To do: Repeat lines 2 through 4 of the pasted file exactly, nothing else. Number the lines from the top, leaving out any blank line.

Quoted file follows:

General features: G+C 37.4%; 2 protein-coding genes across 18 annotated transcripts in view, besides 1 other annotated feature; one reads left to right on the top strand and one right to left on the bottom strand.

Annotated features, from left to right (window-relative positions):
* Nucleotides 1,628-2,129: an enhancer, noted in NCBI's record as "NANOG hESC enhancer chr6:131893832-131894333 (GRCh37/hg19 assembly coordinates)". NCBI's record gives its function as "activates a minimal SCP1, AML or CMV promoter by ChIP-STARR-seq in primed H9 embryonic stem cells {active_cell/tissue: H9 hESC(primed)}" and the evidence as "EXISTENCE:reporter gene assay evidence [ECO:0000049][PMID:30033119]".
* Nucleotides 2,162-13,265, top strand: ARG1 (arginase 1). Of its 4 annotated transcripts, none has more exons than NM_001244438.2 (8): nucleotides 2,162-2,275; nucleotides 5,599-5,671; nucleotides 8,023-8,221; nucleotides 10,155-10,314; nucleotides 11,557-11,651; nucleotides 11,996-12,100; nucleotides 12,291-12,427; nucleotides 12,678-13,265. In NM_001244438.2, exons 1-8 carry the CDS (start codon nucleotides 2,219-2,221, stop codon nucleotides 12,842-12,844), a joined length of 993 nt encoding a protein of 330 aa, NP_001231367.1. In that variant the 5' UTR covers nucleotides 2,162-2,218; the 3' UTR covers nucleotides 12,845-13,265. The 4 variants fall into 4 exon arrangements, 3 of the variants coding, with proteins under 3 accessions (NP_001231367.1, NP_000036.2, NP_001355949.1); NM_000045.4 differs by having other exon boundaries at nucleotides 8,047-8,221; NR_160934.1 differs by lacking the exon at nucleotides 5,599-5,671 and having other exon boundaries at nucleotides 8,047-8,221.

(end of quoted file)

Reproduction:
Annotated features, from left to right (window-relative positions):
* Nucleotides 1,628-2,129: an enhancer, noted in NCBI's record as "NANOG hESC enhancer chr6:131893832-131894333 (GRCh37/hg19 assembly coordinates)". NCBI's record gives its function as "activates a minimal SCP1, AML or CMV promoter by ChIP-STARR-seq in primed H9 embryonic stem cells {active_cell/tissue: H9 hESC(primed)}" and the evidence as "EXISTENCE:reporter gene assay evidence [ECO:0000049][PMID:30033119]".
* Nucleotides 2,162-13,265, top strand: ARG1 (arginase 1). Of its 4 annotated transcripts, none has more exons than NM_001244438.2 (8): nucleotides 2,162-2,275; nucleotides 5,599-5,671; nucleotides 8,023-8,221; nucleotides 10,155-10,314; nucleotides 11,557-11,651; nucleotides 11,996-12,100; nucleotides 12,291-12,427; nucleotides 12,678-13,265. In NM_001244438.2, exons 1-8 carry the CDS (start codon nucleotides 2,219-2,221, stop codon nucleotides 12,842-12,844), a joined length of 993 nt encoding a protein of 330 aa, NP_001231367.1. In that variant the 5' UTR covers nucleotides 2,162-2,218; the 3' UTR covers nucleotides 12,845-13,265. The 4 variants fall into 4 exon arrangements, 3 of the variants coding, with proteins under 3 accessions (NP_001231367.1, NP_000036.2, NP_001355949.1); NM_000045.4 differs by having other exon boundaries at nucleotides 8,047-8,221; NR_160934.1 differs by lacking the exon at nucleotides 5,599-5,671 and having other exon boundaries at nucleotides 8,047-8,221.